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Schubert: Fierrabras

DVD Button Kleiter, Röschmann, Chappuis; Schade, Bernheim, Werba, Zeppenfeld, Kalman. Konzertvereinigung, Wienerstaatsopernchor, Wiener Philharmoniker, Metzmacher. Production: Stein. Unitel Classica 730804 (Blu-Ray), 164 mins. (opera), 10 mins. (bonus), subtitled

Recordings Fierrabras Cover 1215

THE ROSSINI CULT IN VIENNA in the 1820s completely eclipsed Singspiel works in German by Weber and Schubert, and kept the latter’s Fierrabras off the stage in his lifetime. No one today would dismiss Fierrabras for not being more like Rossini. But we might wish it were more like Schubert. Here the composer rarely taps the introspective mastery that distinguishes his best songs, instead employing a Weber-like style (with some echoes of Fidelio) in stereotypical formats like sewing/spinning scenes (plural) for soprano and female chorus, several military marches, a suitor’s serenade, a confessional duet about lost love. Despite refinements and flashes of originality, Schubert is hamstrung by a faulty libretto and his manner is tentative, suggesting incidental music. 

Peter Stein’s modest, black-and-white production (from Salzburg in 2014) is free of post-9/11 references that some directors might be tempted to superimpose on this minidrama of rapprochement following an eighth-century battle between Franks and Goths. Stein also avoids the strained cleverness and surreal touches that marked Klaus Guth’s Fierrabras at Zurich Opera in 2007. There, amid furniture twice their size, the tenors playing Eginhard and Fierrabras were costumed and coiffed to look like Schubert himself, while a pudgier, mute version of the composer was constantly visible, intervening or suffering with the characters. Instead, Stein accommodates the flimsy storybook quality of the tale, never challenging its naïve assumptions, its view of war as a misunderstanding that a bit of honesty can resolve.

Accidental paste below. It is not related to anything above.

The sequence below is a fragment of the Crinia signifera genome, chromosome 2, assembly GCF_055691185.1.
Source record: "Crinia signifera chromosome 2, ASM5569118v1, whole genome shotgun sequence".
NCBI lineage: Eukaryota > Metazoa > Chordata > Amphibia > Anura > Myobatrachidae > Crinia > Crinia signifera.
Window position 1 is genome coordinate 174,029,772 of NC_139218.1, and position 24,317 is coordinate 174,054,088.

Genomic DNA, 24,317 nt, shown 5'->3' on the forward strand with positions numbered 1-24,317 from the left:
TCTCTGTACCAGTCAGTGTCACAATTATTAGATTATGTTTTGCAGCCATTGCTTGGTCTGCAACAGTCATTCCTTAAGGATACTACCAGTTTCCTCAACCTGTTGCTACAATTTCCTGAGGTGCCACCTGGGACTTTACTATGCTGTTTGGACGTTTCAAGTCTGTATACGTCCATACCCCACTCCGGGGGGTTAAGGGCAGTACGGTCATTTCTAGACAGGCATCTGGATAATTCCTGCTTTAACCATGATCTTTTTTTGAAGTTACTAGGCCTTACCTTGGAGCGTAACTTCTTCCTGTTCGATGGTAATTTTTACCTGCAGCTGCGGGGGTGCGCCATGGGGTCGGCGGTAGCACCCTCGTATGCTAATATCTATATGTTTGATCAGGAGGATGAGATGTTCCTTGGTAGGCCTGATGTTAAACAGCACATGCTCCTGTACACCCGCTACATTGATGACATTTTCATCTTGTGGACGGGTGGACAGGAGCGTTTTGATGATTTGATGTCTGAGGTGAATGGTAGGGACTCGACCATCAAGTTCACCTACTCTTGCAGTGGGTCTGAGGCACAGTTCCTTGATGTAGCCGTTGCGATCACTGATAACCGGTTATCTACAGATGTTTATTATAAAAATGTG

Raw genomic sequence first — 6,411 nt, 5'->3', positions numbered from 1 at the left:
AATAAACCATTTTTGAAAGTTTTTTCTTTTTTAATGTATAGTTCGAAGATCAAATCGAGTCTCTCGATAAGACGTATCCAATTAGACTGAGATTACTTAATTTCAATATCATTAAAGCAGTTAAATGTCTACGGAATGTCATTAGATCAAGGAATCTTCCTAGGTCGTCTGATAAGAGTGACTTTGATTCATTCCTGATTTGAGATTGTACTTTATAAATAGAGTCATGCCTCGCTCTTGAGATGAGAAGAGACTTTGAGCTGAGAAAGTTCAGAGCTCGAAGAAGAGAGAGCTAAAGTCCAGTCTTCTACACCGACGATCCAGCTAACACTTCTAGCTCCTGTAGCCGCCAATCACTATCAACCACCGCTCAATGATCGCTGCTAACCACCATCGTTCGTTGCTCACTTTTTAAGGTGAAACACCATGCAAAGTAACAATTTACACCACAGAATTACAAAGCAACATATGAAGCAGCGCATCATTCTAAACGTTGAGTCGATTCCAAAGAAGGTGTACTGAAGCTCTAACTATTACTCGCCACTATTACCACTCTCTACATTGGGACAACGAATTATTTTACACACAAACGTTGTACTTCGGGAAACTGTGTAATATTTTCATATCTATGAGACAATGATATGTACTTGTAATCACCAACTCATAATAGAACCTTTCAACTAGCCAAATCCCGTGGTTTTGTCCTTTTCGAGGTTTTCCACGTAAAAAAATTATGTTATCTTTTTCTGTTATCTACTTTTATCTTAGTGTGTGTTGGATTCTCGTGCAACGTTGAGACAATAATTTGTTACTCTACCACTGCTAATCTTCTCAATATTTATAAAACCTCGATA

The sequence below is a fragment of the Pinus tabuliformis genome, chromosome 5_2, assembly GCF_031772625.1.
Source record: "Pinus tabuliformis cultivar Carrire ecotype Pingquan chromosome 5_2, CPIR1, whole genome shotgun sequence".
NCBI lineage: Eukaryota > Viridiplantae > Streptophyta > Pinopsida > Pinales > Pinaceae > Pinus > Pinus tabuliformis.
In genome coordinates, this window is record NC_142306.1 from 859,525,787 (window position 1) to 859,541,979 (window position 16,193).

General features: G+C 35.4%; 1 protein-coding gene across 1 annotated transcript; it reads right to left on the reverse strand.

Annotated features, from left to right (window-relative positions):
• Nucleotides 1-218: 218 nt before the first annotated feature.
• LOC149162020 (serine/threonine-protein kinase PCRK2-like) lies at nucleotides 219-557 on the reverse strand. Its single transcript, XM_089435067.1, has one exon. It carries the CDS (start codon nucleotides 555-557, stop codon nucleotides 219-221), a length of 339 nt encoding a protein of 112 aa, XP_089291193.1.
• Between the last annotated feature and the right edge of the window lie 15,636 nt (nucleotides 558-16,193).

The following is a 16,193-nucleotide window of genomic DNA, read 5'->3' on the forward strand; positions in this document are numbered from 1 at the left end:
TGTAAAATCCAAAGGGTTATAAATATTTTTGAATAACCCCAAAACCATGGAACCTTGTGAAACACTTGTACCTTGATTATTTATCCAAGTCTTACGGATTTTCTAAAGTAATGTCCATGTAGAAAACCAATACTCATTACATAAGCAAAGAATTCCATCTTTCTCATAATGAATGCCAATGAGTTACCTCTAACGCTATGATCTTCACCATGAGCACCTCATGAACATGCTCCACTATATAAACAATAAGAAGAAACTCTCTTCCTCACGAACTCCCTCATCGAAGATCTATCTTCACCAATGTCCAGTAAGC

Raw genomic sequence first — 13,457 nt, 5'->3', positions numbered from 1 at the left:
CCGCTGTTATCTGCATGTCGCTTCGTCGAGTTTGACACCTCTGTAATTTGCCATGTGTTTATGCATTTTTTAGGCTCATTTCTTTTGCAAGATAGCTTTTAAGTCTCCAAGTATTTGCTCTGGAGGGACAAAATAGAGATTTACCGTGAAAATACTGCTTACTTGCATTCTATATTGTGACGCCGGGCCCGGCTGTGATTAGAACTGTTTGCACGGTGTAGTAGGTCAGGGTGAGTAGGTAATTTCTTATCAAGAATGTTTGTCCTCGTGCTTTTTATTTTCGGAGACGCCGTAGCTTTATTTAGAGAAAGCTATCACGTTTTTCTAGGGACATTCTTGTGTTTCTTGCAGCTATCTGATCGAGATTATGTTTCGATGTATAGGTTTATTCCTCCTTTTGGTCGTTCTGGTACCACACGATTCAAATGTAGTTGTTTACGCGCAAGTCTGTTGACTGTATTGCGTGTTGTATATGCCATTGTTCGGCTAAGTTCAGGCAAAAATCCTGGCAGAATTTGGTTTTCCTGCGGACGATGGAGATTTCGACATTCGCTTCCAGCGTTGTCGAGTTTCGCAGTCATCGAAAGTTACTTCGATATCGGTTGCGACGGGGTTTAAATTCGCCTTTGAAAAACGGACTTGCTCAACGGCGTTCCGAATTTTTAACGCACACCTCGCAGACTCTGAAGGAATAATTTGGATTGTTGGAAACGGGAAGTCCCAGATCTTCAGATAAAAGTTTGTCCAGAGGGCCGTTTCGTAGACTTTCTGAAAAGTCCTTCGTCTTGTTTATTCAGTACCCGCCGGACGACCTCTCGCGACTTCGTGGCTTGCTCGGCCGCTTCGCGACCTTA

Mirroring the score’s minimal cultural flavoring, the sets (designed by Ferdinand Wögerbauer) and costumes (Annamaria Heinreich) rely on binary color coding and simple contrasting details for the opposing Christian and Islamic kingdoms. The director’s focus on one prevailing emotional state per character is well served by the video direction’s insistent close-ups, and above all by the visual expressiveness of the singers.

Earlier productions have boasted names such as Wunderlich, Mattila, Hampson and Kaufmann. The two sopranos in this Salzburg cast, Julia Kleiter (as Charlemagne’s daughter Emma) and Dorothea Röschmann (the Moorish princess Florinda), are just about in that league. The sopranos embody an ideal contrast in timbre to emphasize both the different tessituras of their roles and their characters’ cultural identities.

The men, while singing with sensitivity, are a little light in vocal profile. Baritone Markus Werba stands out as an intrepid Roland with undeniable stage presence and vitality. Benjamin Bernheim lends credibility to the tenor role of Eginhard, and bass Georg Zeppenfeld is humane and avuncular as Karl (Charlemagne), while Michael Schade almost overplays the mercurial noble savage Fierrabras.

Conductor Ingo Metzmacher, unlike Abbado and Welser-Möst on previous recordings, does not particularly savor the lyrical elements in the score. But his dynamism is welcome, and he clearly appreciates Schubert’s subtle orchestral coloring. —David J. Baker

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